Yesterday I attended a meeting put on by one of our local assisted living organizations. The topic was CBD. I was pretty stoked to attend. I have been following the explosive growth of cannabis, and more specifically the CBD industry for a while and am somewhat familiar with the industry. As an assisted living home owner, I am very interested to see how this product is used in the industry and understanding the potential benefit for our residents. Here are some of my thoughts on CBD usage by care home residents.
CBD – A Miracle Cure?
There is a tremendous amount of CBD marketing out there now that make all sorts of claims about the therapeutic benefits of CBD. I take some issue with this notion. Due to intense regulation, cannabis and CBD study has been severely limited. Thankfully, this is changing now. But I remain skeptical of some claims that are based on antidotal evidence. There are indeed studies that indicate CBD provides relief for anxiety. Epidiolex is an approved drug containing CBD which reduces seizures. But treating cancer, Alzheimer’s disease, opioid withdrawal, pain and pet anxiety, increasing women’s libido? Not so much. These claims all have drawn warnings from the FDA when stated to promote CBD products.
There is reason for optimism and hope that cannabinoids can provide great therapeutic benefit. Discussing the endocannabinoid system, full spectrum CBD, terpenes, and the entourage effect is beyond the scope of this article. But needless to say, there is a lot to learn and much more research to be done. The efficacy of CBD for many of the conditions that it is currently marketed for remains unproven.
CBD and Assisted Living Residents
CBD may very well prove to provide therapeutic benefits for our residents. But, like any other product, we need to be informed about its benefits and risks. We also need to engage the resident’s entire care team to ensure its usage is appropriate for our residents.
It remains to be seen how regulatory agencies will ultimately handle CBD in an assisted living facility. Right now it seems that they are taking a wait and see approach towards CBD and not creating any new rules or regulations to address it in care homes. This may change in the future.
Our care home residents generally have at least one, if not many diagnosed conditions that are being managed by a healthcare team. Many, if not all, require a regimen of medications. It’s very important that we understand any potential interactions between these medications and CBD before administering CBD for a therapeutic benefit.
CBD is a Potent Inhibitor of CYP3A4 and CYP2D6
The majority of prescription drugs are metabolized by the body through enzymes in the liver. These enzymes are cytochrome P450, or CYP450. CYP3A4 and CYP2D6 are both members of the cytochrome P450 family of oxidizing enzymes. These are the same enzymes that metabolize CBD. There is research that suggests that CBD is an inhibitor for these enzymes.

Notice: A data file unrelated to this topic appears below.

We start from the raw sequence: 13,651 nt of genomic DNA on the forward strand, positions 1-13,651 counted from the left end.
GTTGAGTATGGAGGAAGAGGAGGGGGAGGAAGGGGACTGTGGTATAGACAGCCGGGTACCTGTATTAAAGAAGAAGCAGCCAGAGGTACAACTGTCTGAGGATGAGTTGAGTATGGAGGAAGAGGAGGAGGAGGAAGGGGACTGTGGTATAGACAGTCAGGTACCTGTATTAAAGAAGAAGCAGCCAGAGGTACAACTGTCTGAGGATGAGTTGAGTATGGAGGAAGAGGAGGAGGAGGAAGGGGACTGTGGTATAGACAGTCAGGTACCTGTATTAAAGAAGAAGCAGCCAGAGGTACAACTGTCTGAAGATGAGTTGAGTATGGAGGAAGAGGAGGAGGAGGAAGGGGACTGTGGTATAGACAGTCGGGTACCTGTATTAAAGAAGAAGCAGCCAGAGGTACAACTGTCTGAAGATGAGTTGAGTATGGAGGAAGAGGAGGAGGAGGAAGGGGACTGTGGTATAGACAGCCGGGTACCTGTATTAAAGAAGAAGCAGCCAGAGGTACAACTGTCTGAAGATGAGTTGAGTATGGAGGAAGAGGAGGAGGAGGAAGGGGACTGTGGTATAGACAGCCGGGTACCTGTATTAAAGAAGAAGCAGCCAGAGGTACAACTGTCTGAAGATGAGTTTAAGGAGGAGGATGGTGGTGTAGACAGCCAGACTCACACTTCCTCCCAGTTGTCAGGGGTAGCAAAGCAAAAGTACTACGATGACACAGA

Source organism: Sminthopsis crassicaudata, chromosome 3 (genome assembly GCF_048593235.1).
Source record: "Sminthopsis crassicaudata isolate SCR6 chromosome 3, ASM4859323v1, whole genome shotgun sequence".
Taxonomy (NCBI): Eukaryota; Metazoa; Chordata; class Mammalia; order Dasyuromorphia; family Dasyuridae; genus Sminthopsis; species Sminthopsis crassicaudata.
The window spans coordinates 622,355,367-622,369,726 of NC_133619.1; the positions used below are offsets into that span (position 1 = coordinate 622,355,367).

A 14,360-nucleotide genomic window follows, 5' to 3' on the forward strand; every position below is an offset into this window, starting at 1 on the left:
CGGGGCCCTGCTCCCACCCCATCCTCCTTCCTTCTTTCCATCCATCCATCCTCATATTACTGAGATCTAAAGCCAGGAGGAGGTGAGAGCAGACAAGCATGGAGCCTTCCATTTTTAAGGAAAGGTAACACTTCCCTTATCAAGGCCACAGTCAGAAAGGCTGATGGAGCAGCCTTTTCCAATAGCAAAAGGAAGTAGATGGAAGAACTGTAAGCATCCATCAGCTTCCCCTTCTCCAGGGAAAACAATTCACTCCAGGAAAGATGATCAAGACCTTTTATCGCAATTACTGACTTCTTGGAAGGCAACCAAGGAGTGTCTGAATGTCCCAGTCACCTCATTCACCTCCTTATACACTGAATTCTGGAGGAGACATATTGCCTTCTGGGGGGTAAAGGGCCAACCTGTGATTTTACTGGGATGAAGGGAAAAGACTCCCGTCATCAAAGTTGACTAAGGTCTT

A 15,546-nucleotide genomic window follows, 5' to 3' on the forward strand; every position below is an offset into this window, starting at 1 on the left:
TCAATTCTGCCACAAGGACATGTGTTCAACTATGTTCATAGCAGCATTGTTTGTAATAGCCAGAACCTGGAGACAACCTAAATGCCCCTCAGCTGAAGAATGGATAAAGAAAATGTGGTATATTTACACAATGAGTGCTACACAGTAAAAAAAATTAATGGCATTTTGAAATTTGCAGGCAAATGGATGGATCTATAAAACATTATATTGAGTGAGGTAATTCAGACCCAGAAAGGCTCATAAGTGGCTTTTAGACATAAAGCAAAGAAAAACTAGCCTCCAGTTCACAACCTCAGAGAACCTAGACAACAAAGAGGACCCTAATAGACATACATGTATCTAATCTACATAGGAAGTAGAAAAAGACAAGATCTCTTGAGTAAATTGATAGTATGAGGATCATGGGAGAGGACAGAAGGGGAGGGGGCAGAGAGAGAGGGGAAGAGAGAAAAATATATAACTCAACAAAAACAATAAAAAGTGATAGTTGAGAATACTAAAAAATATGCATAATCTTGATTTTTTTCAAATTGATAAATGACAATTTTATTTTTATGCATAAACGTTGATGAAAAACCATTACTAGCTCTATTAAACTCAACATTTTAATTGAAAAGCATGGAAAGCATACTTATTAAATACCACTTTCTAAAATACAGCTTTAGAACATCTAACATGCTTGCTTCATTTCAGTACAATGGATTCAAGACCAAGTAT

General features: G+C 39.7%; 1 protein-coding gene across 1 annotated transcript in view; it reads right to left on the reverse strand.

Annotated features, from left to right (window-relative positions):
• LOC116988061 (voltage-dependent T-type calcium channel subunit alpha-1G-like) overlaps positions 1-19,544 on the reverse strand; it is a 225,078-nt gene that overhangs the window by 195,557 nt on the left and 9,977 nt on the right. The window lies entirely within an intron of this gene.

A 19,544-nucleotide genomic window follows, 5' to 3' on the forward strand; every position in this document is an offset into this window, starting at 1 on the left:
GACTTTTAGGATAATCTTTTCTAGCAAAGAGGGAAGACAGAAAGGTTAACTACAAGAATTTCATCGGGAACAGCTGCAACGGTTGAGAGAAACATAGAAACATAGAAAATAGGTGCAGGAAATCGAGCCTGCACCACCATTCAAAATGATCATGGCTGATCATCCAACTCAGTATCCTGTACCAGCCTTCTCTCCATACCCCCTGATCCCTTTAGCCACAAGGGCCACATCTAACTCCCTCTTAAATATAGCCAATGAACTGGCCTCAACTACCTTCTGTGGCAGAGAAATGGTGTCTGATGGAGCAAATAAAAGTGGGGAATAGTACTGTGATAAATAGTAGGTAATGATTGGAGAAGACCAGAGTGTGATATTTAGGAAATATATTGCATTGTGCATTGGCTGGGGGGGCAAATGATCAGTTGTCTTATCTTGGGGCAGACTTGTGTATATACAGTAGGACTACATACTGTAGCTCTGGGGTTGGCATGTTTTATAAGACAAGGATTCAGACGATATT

As CYP3A4 metabolizes about a quarter of all drugs, CBD may increase serum concentrations of macrolides, calcium channel blockers, benzodiazepines, cyclosporine, sildenafil (and other PDE5 inhibitors), antihistamines, haloperidol, antiretrovirals, and some statins (atorvastatin and simvastatin).
CYP2D6 metabolizes many antidepressants, so CBD may increase serum concentrations of SSRIs, tricyclic antidepressants, antipsychotics, beta blockers and opioids (including codeine and oxycodone)
So, what does this mean for elderly populations in assisted living?
Let’s say a resident is taking Warfarin or Coumadin to prevent blood clots. If CBD were also taken, the research suggests that the metabolism by CYP450 of the medication could be impeded and therefore lead to increased active levels of the drug in the body. The risks here are toxicity and increased possibility of dangerous bleed or hemorrhage. In addition, if your care team is trying to stabilize a resident’s INR you can see how CBD usage can be problematic.
Another common medication in the assisted living population is Xanax or Ativan. These are often prescribed for anxiety. CBD, taken in conjunction with this drug, can have the same effect. Increased amounts of the active components of these benzodiazepines can amplify the side effects including increased drowsiness and sedation.
We all know about the grape fruit rule. Harvard Medical School reports that grapefruit inhibits the same set of liver enzymes that CBD blocks. So, like grapefruit juice, CBD can boost levels of other medications in your blood.
As assisted living managers and operators, I suggest that we do our best to separate marketing hype from facts and research regarding CBD. For the average person in good health, CBD may be harmless to experiment with in order to determine if there is any therapeutic benefit. But in the assisted living world, things get a bit more complicated. There is a higher likelihood of adverse effects on existing conditions for your residents.
If you have a family member who is interested in exploring the option of CBD therapy for a resident in your home, I suggest you and the family explore the option with the primary care provider. I would also ensure that if a CBD regimen is pursued, that you obtain a prescription from the PCP and carefully document your observations in your progress notes.